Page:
I've just caught up with Hamish Macdonnell's Caledonian Mercury article from a couple of weeks ago, entitled 'Five reasons why the AV system should be voted out'. I of course wholeheartedly agree with his opening sentiment that the No campaign should be moving on to substantive points about the subject in hand, and away from their ludicrous and offensive "electoral reform kills babies and soldiers" claims. But as for the five suggested reasons themselves...oooh, where to start. Let's take them in turn -
1. "The current system works...whether it is the most fair system or not, it works. FPTP has, generally, delivered the outcome the country wanted to see."
I beg pardon? A clear majority of the electorate voted for centrist or left-of-centre parties in 1979, 1983 and 1987, and yet unalloyed Thatcherism was the outcome "the country" wanted to see? The only possible way of reaching that conclusion is via a kind of circular logic - it must have been the outcome they wanted because they voted for it. How do we know they voted for it? Oh, because that was the outcome the electoral system delivered. If we'd had PR during the eighties, there may well have been a more moderate centre-right coalition government (and quite possibly even a centre-left coalition), and we'd now have a journalist in Macdonnell's position looking back and sagely noting that what we got was, after all, exactly what the public voted for. The difference is that he would have been right.
"Far better, it would seem, to have a system which reflects the mood of those key swing voters who carry with them the mood of the nation, than to hand it those candidates who come third, fourth or fifth."
Yes, I think I can see where Hamish is going astray here. He believes the "mood of the nation" is not determined by the majority of the whole electorate, but rather by a majority of the 65-70% of the electorate who happen to vote for one of the two largest parties - a 'majority' that worked out as just 35% of the vote for the Labour government in 2005.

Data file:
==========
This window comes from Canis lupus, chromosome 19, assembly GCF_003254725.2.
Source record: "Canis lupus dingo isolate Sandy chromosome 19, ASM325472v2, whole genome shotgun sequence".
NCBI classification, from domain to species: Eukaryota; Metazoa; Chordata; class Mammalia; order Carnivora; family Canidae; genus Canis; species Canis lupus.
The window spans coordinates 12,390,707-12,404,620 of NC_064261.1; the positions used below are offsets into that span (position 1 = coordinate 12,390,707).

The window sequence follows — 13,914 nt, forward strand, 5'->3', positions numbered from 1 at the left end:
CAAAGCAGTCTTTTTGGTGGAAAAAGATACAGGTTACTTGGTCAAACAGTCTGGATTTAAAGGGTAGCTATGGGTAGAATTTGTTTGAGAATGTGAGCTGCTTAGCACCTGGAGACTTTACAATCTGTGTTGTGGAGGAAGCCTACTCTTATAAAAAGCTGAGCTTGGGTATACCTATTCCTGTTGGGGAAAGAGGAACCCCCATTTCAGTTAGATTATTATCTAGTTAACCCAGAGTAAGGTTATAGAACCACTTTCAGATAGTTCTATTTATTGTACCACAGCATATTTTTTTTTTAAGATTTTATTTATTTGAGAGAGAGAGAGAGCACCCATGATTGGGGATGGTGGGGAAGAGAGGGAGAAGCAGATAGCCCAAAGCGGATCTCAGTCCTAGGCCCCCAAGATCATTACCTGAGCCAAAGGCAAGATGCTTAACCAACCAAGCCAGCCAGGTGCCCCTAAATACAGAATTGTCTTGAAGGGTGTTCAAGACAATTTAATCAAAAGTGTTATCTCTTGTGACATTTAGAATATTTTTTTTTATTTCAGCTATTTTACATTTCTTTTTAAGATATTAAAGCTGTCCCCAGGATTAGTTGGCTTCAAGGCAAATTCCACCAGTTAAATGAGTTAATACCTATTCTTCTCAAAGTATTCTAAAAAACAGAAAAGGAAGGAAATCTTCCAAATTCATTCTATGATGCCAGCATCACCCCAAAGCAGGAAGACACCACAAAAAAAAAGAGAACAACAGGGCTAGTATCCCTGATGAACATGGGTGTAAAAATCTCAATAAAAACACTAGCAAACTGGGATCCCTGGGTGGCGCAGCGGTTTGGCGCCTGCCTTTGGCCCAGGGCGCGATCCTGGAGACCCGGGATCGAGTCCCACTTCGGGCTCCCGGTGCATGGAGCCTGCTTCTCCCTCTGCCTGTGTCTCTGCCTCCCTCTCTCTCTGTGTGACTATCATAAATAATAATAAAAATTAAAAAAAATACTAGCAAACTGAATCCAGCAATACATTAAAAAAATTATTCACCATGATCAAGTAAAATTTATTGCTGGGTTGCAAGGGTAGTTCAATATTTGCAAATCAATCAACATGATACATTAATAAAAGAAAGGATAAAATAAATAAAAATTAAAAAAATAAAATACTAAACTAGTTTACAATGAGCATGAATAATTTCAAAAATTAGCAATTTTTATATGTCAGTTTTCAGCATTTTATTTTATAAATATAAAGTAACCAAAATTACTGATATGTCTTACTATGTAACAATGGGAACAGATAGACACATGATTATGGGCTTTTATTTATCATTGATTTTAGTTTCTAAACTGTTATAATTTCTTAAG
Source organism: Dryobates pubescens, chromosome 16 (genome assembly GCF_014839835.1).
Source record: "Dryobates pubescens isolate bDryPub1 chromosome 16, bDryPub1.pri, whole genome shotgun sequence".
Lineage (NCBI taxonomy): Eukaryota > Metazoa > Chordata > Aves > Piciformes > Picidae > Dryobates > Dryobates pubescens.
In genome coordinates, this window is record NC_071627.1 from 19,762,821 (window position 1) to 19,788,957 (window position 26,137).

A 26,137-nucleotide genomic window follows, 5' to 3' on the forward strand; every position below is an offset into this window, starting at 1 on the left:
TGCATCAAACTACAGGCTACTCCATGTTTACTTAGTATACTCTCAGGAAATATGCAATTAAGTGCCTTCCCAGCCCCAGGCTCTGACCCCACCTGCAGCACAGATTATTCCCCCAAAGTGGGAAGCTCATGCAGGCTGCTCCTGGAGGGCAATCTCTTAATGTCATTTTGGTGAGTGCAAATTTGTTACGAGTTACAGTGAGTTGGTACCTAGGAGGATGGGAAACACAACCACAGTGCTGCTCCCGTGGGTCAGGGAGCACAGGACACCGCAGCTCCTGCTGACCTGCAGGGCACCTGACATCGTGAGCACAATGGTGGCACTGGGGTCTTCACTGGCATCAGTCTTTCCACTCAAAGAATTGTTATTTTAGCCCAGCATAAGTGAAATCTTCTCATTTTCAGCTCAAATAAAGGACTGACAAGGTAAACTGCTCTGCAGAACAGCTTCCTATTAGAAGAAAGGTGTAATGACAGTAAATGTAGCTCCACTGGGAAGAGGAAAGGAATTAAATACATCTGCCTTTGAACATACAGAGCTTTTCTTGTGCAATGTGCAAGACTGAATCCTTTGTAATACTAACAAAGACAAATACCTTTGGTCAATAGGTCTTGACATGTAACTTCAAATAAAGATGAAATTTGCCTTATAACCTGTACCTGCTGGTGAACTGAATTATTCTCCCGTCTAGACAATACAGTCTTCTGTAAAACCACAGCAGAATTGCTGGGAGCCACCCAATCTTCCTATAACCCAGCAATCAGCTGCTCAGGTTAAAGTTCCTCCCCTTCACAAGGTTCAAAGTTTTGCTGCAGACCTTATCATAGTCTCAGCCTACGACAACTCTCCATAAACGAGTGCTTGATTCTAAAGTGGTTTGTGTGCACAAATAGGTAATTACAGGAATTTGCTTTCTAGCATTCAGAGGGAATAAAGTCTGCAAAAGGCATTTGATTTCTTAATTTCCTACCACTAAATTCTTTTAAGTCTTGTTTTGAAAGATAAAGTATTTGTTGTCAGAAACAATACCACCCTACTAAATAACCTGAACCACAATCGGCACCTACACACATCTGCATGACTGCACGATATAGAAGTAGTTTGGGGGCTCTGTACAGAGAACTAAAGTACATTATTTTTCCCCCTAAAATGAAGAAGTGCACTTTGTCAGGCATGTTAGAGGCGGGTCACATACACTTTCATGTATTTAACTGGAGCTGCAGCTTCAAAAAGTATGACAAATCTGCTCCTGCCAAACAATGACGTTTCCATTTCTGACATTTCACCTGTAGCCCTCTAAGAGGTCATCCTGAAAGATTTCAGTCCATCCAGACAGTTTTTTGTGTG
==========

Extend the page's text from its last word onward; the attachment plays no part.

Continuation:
2. "FPTP usually delivers strong government."
For strong government read "elective dictatorship". Remember the poll tax, Hamish? Its implementation entirely against the public will may have been a sign of governmental 'strength', but how that was in any sense a good thing is a bit of a mystery.
3. "AV is not actually backed by any major political party in Britain."
But there are many, many parties and individual politicians who regard it as clearly preferable to first-past-the-post. In an imperfect choice between two systems, should they really be voting for the system they prefer less?
4. "The real argument here is between FPTP and single transferable vote (STV). The Lib Dems want STV, not AV. If that is what they want, then we should have a real and proper debate about the merits of a fair system of proportional representation and the current winner-takes-all system. That is the real argument."
Say what you like about the Lib Dems (and I generally do), but if the Tories had been democratic enough to offer a vote on the full range of options for electoral reform, it seems rather unlikely that offer would have been rejected. It is those opposed to electoral reform who have moved heaven and earth to prevent Hamish's "real argument" from taking place, not the Yes campaigners. Mysteriously, Hamish fails to clarify how voting No will actually take us any closer to having that real argument, rather than - as it surely will - move us much further away.
5. "There is no reason to change the system if it’s not broken."
"I worked at Westminster during the dying days of the John Major government, which had such a narrow majority it risked defeat on every vote. The precarious nature of that administration reflected the public mood and worked at keeping the government from doing anything too outrageous."
Well, do you want an electoral system that delivers "strong government" or don't you, Hamish? If you do, that clearly wasn't what we had during the Major years, was it? And are you now suddenly saying you want an electoral system that prevents a government from doing anything "too outrageous" against the public will? In that case, why do you support the system that gave us unalloyed Thatcherism on 42% of the vote?
Taking the five points together, the thrust of Hamish's argument is as clear as mud. He seems to concede that PR would be fairer than the current system and a referendum on that would be worth having - and yet two of his points are really arguments against PR and in favour of majoritarian systems in general, of which (more's the pity) AV is one.
He finishes by going off on a rather random tangent to inform us that not only does first-past-the-post 'work', but the old system of hereditary peers making laws for the rest of us mere mortals also worked "really, really well". At least that helpfully puts in a better perspective where he's coming from. Yes, of course the Lords 'worked', if your main political concerns were protecting privilege, preserving discrimination on the basis of sexual orientation, and permitting animal cruelty in the name of sport - and doing it all against the democratic will of the electorate, naturally.